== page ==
EECS 322: Compiler Construction


In this course you will build a compiler for a simple (but illustrative) programming language that takes programs all the way down to running on an x86 processor. It will explain the standard structuring for a compiler with a front end (parsing, type-checking), a middle end (optimization / transformations) and a back end (code generation).

LectureTech LG52; TTh 12:30-1:50pm

Recommended Texts (none are required)Modern Compiler Implementation in ML by Andrew W. Appel

Engineering a Compiler by Keith Cooper & Linda Torczon

Packrat parsing. Probably best to start with Brian Ford's master's thesis.


EECS 322


Racket is available online and in /home/software/racket-5.2/ on the tlab machines.


The file 322-interps.tar.gz contains an interpreter for each of the various languages you'll be compiling this quarter as well as run-test-fests.

Lecture notes

lecture11.txt Some L5 optimizations
lecture10.txt L5 to L4
lecture08.txt L3 to L2
lecture07.txt tail calls
lecture06.pdf register allocation, iii
lecture05.pdf register allocation, ii
lecture04.pdf intro to register allocation & spilling
lecture03.txt from L1 to x86
lecture02.txt L1
lecture01.txt introduction

Homework assignments
Week 1 Thu 3/29 noon1-test
Week 2Tue 4/3 noon1Thu 4/5 noonspill-test
Week 3Mon 4/9 noonspillThu 4/12 noonliveness-test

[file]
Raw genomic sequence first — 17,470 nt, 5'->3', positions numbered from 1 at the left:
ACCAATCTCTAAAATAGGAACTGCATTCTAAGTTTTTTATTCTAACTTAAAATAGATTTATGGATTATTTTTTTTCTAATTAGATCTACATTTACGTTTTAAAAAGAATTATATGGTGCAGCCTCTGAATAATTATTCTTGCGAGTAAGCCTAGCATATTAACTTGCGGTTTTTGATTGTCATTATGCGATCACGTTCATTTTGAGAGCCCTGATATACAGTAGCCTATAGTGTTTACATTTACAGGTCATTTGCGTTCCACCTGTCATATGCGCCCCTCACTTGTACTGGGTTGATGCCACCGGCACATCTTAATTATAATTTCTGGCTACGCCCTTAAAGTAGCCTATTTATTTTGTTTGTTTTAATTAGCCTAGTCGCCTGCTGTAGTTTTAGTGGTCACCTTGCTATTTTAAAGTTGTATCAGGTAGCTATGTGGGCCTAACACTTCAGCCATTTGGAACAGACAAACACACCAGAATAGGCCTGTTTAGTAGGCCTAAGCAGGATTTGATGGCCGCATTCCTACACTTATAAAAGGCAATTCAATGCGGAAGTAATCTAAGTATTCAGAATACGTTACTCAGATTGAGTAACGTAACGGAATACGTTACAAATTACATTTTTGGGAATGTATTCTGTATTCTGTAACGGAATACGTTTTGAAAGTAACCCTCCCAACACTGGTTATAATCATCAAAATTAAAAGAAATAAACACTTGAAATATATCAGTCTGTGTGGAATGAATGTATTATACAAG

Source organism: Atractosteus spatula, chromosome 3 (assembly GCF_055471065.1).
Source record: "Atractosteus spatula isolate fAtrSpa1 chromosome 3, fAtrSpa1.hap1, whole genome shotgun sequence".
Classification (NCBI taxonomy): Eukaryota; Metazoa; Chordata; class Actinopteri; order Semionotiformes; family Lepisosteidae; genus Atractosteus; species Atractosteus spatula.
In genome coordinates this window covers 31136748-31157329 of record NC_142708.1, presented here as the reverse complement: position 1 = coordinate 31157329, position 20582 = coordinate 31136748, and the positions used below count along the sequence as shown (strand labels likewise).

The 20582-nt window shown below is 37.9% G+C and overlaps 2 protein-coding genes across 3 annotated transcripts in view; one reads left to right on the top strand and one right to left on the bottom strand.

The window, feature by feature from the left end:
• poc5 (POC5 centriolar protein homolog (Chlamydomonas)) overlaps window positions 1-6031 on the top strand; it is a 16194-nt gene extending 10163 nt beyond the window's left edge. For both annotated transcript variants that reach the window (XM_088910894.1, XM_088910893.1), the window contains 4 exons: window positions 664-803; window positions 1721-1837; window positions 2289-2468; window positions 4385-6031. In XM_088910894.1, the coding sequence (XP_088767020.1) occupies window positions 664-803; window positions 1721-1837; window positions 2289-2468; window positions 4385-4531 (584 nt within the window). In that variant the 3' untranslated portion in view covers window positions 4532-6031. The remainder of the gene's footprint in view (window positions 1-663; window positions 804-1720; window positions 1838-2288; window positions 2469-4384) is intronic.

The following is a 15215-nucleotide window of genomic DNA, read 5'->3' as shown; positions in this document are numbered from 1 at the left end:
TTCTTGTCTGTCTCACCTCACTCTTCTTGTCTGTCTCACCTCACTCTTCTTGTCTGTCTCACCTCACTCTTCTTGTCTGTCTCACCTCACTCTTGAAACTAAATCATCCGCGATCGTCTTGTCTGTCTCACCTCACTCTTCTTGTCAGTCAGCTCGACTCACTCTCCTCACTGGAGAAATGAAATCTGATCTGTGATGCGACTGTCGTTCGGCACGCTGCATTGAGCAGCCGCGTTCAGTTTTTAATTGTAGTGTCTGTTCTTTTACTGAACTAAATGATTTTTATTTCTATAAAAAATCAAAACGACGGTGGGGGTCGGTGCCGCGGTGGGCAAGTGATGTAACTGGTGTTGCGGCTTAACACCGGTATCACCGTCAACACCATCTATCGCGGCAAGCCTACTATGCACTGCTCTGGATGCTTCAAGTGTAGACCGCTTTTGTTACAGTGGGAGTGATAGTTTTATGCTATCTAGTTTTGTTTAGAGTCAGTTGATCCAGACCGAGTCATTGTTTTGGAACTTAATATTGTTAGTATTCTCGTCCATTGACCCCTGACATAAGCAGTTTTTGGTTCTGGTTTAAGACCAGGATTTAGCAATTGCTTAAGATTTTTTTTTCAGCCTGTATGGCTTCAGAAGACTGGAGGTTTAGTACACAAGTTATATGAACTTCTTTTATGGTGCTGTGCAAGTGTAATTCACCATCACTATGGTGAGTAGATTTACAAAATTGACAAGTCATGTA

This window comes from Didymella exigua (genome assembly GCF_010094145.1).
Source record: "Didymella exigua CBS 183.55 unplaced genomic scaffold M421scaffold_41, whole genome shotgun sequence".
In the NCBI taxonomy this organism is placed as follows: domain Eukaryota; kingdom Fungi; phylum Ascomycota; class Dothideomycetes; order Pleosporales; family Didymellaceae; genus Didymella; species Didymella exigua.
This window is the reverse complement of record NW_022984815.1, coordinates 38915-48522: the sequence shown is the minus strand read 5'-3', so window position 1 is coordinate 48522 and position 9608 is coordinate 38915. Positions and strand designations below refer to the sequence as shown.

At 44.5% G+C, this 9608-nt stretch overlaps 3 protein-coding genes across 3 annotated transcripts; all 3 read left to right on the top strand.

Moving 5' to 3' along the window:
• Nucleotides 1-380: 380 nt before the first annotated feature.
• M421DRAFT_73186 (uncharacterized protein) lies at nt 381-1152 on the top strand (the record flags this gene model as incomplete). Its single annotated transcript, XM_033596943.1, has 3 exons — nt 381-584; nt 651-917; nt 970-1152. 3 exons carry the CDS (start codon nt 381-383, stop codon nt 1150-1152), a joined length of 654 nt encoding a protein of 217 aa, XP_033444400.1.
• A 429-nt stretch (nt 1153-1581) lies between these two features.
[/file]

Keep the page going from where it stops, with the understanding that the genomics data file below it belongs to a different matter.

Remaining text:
Week 4Mon 4/16 noonlivenessThu 4/19 noongraph-test
Week 5Mon 4/23 noongraphThu 4/26 noon2-test
Week 6Mon 4/30 noon2Thu 5/3 noon3-test
Week 7Mon 5/7 noon3Thu 5/10 noon4-test
Week 8Mon 5/14 noon4Thu 5/17 noon5-test
Week 9Mon 5/21 noon5 
Week 10  
FinalsThu 6/7 noonLc 

Pair programming

Students are encouraged (but not required) to work in pairs. Pair programming is not team progamming, however. That is, pairs must promise (in writing) that they will always sit together when working on the assignments, never separately. If this is too much of a burden, work alone.


Presenter(s): When presenting a codewalk:

  1. Concisely restate the task, and which parts you got done (if not all of them)
  2. Provide an overview of your solution. Depending on what is going on in your code, this should consist of some diagrams: diagrams explaining data structures (class hierarchies, if you used classes or similar data-definition diagrams), and/or diagrams explaining example, common interactions between components in your code (interaction diagrams).
  3. Present the components in a top-down manner, no matter how you designed and implemented them. Be prepared to defend your code's organization and explain how it matches (or why it fails to match) your organization. When presenting the code, you should, in general, be able to refer to some spot in an earlier diagram to explain the context of how the code is used.
In general, be prepared to figure out in real time how changes to the data structures and organization of your program would affect the code.

When evaluating a code walk, we look at three things

  1. The quality of your presentation